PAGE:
However, investment is held back by the relatively high corporate income tax rates, a slow land acquisition process, regulations which remain stringent in some areas, weak corporate balance-sheets, high non-performing loans which weigh on bank lending, and infrastructure bottlenecks, it said.

The OECD further said relatively high corporate tax rate makes it difficult to attract more foreign investment. “To increase India’s attractiveness, the distribution dividend tax should be replaced by a traditional withholding tax system, which may be reduced by tax treaties, and the non-resident corporate tax rate should be lowered to the resident rate,” it added.

It pitched for increasing the capacity and expertise of the tax administration and improving its management to raise more tax revenues and making the system fairer.

It said that though the government has taken “many commendable measures” to reduce the cash transactions, combat tax evasion and improve the ease of paying taxes, India still ranks at 172 out of 190 countries on the World Bank Ease of Doing Business Index.

“The government’s efforts should thus be pursued to help boost investment and growth. In particular, the audit process should be improved to reduce the number and length of tax disputes while the number of tax employees and their training should be lifted,” the OECD added.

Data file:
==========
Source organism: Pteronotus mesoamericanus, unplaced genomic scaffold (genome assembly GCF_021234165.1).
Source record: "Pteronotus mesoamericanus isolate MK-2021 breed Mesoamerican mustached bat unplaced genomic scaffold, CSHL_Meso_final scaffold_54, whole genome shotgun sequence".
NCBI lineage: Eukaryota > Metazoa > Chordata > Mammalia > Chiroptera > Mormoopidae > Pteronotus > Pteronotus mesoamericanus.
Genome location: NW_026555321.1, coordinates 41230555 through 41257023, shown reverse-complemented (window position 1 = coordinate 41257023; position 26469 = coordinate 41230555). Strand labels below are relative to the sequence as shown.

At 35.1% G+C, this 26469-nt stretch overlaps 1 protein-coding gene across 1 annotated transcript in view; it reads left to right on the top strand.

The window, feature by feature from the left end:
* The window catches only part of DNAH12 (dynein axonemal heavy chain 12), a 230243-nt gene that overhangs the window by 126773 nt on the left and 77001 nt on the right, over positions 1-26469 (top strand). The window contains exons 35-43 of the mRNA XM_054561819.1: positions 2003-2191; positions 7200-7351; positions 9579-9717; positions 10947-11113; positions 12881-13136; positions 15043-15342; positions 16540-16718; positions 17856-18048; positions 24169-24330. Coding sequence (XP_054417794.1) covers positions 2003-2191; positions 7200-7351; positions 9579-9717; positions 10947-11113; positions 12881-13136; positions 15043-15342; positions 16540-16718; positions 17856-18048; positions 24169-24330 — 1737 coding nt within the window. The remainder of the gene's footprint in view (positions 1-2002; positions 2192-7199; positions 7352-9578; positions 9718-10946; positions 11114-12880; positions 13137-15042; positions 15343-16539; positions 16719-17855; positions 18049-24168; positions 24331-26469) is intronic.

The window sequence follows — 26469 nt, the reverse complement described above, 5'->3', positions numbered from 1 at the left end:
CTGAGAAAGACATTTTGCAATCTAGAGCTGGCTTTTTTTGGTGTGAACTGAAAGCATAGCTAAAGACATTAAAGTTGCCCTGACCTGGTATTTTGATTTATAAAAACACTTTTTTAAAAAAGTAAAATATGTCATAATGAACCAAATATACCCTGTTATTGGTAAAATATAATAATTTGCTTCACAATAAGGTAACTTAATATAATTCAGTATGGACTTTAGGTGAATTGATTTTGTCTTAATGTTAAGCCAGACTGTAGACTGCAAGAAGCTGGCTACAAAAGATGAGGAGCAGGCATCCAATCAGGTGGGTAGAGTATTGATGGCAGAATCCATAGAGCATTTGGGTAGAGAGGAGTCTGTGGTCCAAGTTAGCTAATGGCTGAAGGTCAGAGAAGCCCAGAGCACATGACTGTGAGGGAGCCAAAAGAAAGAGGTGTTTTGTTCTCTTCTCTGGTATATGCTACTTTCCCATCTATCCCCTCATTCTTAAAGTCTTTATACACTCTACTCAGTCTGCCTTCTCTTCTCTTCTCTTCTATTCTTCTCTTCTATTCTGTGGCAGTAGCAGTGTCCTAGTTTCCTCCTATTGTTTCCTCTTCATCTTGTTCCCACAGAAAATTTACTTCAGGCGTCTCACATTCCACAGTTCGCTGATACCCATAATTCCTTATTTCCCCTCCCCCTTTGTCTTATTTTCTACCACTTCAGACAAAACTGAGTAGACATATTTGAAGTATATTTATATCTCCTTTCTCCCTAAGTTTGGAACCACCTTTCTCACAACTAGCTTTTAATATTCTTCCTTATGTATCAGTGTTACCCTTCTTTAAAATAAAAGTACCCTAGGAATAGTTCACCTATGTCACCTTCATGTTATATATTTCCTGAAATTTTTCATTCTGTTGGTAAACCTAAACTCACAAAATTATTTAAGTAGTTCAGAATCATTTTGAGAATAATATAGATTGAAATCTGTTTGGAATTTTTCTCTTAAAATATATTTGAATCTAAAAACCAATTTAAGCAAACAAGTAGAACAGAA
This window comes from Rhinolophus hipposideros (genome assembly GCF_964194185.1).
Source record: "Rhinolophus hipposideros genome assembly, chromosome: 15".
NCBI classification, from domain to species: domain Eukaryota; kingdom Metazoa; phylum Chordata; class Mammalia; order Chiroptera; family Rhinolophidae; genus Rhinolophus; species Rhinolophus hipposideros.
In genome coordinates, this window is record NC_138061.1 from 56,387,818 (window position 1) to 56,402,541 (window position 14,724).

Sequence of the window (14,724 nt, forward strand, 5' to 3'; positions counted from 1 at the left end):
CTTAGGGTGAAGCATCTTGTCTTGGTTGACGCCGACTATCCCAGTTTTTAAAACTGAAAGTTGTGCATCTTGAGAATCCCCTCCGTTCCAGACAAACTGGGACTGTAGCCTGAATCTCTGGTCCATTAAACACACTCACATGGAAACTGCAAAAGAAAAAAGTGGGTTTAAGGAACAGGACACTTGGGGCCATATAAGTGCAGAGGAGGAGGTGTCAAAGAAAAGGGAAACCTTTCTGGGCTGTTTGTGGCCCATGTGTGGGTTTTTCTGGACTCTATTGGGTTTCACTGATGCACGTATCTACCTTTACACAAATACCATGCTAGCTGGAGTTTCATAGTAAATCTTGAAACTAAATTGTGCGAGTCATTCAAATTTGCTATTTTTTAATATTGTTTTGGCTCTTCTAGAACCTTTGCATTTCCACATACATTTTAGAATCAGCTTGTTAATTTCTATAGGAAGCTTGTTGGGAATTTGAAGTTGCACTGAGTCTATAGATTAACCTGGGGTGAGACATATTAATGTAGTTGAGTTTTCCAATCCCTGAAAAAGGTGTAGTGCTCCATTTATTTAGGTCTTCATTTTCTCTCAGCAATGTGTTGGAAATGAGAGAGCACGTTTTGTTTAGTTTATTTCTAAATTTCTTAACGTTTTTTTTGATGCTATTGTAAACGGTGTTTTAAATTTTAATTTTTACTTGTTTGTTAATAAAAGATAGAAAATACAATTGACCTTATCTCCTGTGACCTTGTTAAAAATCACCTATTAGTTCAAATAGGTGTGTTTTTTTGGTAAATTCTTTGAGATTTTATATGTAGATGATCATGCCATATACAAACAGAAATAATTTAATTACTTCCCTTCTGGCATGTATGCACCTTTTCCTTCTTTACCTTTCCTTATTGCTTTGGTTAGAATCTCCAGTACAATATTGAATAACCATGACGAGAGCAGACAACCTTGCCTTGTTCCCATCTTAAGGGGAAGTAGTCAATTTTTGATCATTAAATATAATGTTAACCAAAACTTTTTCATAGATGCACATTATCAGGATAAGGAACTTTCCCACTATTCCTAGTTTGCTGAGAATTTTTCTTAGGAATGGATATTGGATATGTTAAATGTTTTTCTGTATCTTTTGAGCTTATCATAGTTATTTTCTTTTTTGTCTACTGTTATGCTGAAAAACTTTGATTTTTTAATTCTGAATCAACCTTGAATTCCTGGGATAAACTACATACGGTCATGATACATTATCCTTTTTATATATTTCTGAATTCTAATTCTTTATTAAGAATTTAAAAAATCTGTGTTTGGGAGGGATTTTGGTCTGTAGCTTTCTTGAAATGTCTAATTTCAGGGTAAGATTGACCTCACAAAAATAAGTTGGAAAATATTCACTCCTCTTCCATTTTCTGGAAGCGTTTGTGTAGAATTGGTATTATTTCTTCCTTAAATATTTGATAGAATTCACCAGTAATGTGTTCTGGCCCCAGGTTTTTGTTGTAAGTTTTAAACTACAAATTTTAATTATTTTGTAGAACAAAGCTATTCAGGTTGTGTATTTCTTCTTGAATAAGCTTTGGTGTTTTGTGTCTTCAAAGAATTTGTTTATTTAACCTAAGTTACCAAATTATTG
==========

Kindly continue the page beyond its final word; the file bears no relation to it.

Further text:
It suggested reforms in property and personal income taxes, which are paid by very few people, to raise more revenue, promote social justice and empower sub-national governments to better respond to local needs. “Ensuring clarity and certainty in tax legislation and employing more skilled tax officers would strengthen the tax administration and make the system fairer and more effective,” it said.

The GST, which will replace a myriad of consumption taxes, could be a “game changer” over the medium term as it would reduce tax cascading and boost India’s competitiveness, investment and job creation. “The GST reform is designed to be initially revenue neutral. It should be complemented by a reform of income and property taxes,” the think-tank added.

On shocks that could alter economic performance, the OECD held that highly leveraged companies and public banks with large NPAs are exposed to major shocks emanating from domestic and foreign financial markets.

It felt that banks will need more capital to safeguard financial stability and meet Basel III requirements. “The ongoing consolidation process among public banks is welcome and should continue. However, some banks may need to be closed down or merged with other banks,” it added.

According to the OECD, lowering of debt to GDP ratio, which stood at 69 per cent in 2015-16, will require some fiscal tightening.

The OECD also suggested establishment of an independent fiscal council as it would improve the government’s credibility and accountability in dealing with fiscal issues. “A fiscal council in India could monitor the implementation of the fiscal strategy, and in particular the consistency of the annual budgets with the medium—term path, and assess when a correction is required and at what pace,” it said.

[The Hindu Business Line]